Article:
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Abridging our rights as American Citizens
By Ryan Sise


February 02, 2005

When most people hear or think of Fascism, they often contrive images of Benito Mussolini or Adolf Hitler during their reigns in World War II. The Oxford English Dictionary offers this definition: "an extreme right-wing political system or attitude which is in favour of strong central government and which does not allow any opposition," and the Merriam-Webster Dictionary offers a more comprehensive definition: "a political philosophy, movement, or regime that exalts nation and often race and stands for a centralized autocratic government headed by a dictatorial leader, severe economic and social regimentation, and forcible suppression of opposition." No doubt, both the regimes headed by Hitler and Mussolini showed many - if not all - aspects of Fascism. Both regimes also employed strategies that included heavy use of the military.

Now, fast-forward to 2001. The events that occurred on the 11th of September that year will be forever etched in history as the greatest terrorist attack to happen on U.S. soil. In the months that followed, political leaders garnered support from many nations to find those responsible for this horrific act, and President Bush's approval rating soared with widespread support from American citizens. The Bush Administration sought retribution and named it The War on Terror; they soon called out any country that stood in their way of finding the responsible terrorists.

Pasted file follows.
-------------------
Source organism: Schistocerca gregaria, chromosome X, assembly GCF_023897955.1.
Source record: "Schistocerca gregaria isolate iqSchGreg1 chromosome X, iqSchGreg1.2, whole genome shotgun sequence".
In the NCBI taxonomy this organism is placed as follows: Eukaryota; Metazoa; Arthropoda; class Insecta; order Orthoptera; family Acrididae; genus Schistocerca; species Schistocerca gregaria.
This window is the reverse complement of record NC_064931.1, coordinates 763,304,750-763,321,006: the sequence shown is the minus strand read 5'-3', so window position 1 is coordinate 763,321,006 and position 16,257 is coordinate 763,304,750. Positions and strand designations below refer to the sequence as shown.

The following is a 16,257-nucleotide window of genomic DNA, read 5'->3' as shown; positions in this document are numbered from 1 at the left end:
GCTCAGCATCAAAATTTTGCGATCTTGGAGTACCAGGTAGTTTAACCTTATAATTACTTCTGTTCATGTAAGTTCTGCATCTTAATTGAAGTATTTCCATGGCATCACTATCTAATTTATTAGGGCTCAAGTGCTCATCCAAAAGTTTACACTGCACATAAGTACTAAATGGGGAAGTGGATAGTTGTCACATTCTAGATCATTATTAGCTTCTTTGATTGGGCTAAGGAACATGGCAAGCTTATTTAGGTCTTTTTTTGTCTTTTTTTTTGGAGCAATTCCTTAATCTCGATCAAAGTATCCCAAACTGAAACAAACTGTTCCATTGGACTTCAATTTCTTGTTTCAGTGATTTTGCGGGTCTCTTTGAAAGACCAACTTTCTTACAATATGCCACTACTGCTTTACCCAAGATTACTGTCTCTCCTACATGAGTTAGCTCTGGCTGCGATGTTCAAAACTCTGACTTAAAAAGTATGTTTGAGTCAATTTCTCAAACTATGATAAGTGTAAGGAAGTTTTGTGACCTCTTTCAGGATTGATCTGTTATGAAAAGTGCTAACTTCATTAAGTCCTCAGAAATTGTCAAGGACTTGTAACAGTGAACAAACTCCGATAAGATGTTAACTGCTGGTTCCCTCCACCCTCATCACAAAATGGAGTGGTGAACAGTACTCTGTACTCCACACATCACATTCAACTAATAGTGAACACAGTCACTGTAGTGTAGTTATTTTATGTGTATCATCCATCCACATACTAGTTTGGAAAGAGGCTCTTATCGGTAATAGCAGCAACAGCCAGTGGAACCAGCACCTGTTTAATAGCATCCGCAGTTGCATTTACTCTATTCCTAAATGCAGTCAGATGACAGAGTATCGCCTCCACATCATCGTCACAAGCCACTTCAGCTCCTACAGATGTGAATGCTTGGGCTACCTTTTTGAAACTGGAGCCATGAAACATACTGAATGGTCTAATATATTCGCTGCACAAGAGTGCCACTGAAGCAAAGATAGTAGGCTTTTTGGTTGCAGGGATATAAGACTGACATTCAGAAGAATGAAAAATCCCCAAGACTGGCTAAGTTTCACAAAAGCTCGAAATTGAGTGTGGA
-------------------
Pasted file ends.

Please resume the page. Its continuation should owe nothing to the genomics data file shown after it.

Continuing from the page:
As expected, the majority of American citizens felt that their personal security was being threatened, and one of the major duties of the U.S. Government set forth by the U.S. Constitution is to provide for the common defense and promote the general welfare of its people. The Bush Administration then created the Department of Homeland Security; the administration also needed to address this new enemy by improving surveillance methods that the Department of Justice could employ. Thus, the Patriot Act - which easily passed through Congress - was created.